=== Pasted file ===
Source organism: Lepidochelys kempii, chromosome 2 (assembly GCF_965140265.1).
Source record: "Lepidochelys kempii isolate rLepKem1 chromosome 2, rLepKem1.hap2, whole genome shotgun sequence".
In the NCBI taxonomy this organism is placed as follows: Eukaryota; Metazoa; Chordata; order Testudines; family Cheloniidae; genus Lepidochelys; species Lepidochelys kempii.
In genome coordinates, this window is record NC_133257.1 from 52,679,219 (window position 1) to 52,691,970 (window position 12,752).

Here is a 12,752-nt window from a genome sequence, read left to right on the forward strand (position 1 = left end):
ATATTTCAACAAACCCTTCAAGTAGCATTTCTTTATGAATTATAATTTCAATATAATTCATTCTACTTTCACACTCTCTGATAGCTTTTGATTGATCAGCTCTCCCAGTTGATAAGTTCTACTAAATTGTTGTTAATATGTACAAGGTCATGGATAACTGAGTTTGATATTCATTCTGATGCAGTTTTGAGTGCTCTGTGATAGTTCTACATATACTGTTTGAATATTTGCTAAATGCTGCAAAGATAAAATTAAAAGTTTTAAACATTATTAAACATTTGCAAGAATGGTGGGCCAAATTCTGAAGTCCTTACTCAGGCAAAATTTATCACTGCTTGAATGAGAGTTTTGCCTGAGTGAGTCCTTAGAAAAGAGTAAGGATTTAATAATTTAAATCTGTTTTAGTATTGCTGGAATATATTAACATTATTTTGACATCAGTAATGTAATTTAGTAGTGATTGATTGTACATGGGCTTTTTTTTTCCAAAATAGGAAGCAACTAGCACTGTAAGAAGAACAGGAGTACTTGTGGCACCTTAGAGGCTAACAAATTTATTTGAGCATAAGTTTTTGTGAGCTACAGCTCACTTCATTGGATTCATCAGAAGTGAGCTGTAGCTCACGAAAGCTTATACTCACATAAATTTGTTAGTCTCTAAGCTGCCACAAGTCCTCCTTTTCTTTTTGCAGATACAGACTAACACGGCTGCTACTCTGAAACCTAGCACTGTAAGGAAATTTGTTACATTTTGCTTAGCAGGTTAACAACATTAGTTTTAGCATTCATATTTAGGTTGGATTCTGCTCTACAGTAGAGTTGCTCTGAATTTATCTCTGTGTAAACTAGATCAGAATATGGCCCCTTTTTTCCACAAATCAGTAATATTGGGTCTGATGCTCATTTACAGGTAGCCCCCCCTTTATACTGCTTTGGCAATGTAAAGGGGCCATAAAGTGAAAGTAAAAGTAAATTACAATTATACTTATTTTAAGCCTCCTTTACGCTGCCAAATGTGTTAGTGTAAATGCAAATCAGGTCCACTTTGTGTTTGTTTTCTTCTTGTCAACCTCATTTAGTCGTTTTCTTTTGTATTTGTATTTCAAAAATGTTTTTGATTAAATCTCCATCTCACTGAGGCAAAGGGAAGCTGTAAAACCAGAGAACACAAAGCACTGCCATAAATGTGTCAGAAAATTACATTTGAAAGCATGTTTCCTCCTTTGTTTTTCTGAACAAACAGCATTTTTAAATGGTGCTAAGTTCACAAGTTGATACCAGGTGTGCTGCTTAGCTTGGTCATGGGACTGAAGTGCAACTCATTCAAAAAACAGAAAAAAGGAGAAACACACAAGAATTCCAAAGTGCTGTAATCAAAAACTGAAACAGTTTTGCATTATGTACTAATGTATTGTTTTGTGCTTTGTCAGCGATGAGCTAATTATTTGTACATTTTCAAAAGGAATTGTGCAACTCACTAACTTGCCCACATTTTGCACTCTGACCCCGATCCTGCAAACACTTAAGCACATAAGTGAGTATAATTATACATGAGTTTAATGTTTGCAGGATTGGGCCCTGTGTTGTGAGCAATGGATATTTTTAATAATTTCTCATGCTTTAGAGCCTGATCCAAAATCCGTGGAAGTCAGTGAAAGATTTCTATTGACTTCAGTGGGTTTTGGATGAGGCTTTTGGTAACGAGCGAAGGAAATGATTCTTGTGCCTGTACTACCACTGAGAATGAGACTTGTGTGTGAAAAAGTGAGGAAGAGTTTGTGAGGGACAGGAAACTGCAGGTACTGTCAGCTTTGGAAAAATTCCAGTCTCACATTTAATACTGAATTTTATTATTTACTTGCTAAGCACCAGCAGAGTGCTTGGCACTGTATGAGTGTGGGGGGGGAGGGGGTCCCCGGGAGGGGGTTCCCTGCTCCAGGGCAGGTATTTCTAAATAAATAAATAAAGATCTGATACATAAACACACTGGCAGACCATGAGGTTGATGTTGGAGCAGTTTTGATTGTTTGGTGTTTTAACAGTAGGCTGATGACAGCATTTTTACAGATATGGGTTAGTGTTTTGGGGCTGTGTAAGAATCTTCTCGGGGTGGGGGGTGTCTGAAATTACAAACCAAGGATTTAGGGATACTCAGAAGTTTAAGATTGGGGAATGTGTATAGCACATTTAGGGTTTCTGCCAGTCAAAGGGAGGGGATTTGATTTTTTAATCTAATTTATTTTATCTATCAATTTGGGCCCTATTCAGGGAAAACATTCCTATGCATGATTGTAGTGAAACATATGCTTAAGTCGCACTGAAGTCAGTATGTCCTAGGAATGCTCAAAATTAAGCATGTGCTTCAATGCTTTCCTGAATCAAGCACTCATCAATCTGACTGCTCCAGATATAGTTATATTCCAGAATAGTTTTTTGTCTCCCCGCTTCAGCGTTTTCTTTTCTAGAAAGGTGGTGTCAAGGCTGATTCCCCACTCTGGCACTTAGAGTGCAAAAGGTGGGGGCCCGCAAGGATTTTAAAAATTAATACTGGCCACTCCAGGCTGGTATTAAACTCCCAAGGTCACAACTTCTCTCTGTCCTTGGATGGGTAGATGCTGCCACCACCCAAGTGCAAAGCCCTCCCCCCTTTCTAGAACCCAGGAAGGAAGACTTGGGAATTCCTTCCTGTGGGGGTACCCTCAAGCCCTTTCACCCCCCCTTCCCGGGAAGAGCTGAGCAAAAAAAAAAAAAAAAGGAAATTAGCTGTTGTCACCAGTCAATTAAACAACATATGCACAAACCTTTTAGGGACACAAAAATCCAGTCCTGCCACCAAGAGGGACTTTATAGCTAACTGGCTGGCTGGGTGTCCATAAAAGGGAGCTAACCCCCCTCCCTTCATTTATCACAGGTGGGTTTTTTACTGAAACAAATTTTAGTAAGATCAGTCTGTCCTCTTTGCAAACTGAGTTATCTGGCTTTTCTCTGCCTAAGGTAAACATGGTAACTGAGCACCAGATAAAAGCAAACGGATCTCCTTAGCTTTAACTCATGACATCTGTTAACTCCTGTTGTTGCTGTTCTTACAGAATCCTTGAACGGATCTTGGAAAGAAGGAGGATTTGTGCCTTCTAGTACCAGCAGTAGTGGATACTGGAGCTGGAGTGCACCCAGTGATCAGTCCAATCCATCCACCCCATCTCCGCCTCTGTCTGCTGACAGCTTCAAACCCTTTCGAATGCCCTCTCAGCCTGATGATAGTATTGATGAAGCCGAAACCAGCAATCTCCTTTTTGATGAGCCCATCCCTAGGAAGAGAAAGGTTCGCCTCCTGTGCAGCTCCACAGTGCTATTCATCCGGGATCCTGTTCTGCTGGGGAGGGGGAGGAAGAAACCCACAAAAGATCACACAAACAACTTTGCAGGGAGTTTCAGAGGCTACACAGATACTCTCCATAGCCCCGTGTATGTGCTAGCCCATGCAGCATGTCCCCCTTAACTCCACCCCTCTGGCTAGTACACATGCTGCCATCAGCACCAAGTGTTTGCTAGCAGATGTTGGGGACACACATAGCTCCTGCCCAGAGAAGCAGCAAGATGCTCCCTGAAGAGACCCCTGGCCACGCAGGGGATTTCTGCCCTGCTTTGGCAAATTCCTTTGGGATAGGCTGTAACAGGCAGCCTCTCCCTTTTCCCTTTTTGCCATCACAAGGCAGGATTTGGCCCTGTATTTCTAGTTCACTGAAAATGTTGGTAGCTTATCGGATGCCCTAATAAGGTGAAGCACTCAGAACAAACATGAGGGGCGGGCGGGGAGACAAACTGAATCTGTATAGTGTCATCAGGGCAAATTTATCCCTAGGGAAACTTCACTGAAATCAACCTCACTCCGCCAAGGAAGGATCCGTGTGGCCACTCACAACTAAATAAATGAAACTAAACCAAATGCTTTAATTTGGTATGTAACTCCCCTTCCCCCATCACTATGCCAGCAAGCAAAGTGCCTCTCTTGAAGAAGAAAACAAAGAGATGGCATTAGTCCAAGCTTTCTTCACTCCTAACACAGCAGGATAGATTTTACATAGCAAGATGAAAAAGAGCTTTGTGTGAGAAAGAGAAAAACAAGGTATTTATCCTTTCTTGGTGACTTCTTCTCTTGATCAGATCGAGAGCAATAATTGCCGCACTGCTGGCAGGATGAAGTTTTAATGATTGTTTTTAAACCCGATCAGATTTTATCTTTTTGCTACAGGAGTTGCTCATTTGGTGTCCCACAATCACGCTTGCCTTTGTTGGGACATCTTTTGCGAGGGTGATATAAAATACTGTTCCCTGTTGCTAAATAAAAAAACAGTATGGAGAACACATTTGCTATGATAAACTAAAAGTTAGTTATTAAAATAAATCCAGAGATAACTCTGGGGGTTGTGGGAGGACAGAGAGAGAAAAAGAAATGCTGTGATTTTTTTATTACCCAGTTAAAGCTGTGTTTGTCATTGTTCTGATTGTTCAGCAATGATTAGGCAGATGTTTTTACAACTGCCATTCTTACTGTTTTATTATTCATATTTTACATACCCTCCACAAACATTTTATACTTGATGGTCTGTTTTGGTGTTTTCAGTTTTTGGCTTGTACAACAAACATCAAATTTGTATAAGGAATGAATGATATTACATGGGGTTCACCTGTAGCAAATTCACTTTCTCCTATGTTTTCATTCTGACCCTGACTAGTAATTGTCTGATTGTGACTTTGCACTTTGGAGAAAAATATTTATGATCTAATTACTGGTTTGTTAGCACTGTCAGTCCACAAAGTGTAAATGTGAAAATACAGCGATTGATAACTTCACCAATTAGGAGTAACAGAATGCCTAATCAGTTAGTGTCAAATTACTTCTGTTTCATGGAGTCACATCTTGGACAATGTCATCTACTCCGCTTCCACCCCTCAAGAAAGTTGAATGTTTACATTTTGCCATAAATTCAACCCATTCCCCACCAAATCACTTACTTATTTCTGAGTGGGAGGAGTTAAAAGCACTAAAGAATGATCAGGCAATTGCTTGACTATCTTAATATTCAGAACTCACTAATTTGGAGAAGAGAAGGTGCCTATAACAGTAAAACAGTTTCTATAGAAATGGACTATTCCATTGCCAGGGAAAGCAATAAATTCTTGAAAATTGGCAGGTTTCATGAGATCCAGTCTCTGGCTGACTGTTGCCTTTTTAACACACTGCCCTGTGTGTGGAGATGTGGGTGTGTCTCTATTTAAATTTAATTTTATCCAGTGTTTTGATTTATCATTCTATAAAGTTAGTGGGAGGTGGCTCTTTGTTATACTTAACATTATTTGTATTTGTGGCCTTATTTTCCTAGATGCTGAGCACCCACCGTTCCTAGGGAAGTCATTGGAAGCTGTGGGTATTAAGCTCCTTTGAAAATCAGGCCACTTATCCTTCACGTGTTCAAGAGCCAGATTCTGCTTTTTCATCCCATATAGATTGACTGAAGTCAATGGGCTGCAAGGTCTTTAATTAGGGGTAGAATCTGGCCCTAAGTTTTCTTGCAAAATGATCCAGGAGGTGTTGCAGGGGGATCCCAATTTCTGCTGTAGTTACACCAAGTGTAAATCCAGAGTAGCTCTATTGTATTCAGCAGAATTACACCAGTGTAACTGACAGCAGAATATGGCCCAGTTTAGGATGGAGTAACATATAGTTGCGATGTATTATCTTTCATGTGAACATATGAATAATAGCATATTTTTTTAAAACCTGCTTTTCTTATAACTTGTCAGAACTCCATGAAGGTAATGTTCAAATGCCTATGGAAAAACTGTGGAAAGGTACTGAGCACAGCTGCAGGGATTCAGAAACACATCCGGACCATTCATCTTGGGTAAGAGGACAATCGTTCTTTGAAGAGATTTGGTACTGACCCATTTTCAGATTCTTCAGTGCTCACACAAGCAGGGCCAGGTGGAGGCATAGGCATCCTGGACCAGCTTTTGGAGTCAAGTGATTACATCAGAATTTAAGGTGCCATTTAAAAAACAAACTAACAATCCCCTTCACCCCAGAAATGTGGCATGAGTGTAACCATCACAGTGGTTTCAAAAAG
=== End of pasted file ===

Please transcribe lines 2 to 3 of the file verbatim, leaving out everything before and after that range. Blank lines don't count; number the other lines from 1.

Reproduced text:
Source record: "Lepidochelys kempii isolate rLepKem1 chromosome 2, rLepKem1.hap2, whole genome shotgun sequence".
In the NCBI taxonomy this organism is placed as follows: Eukaryota; Metazoa; Chordata; order Testudines; family Cheloniidae; genus Lepidochelys; species Lepidochelys kempii.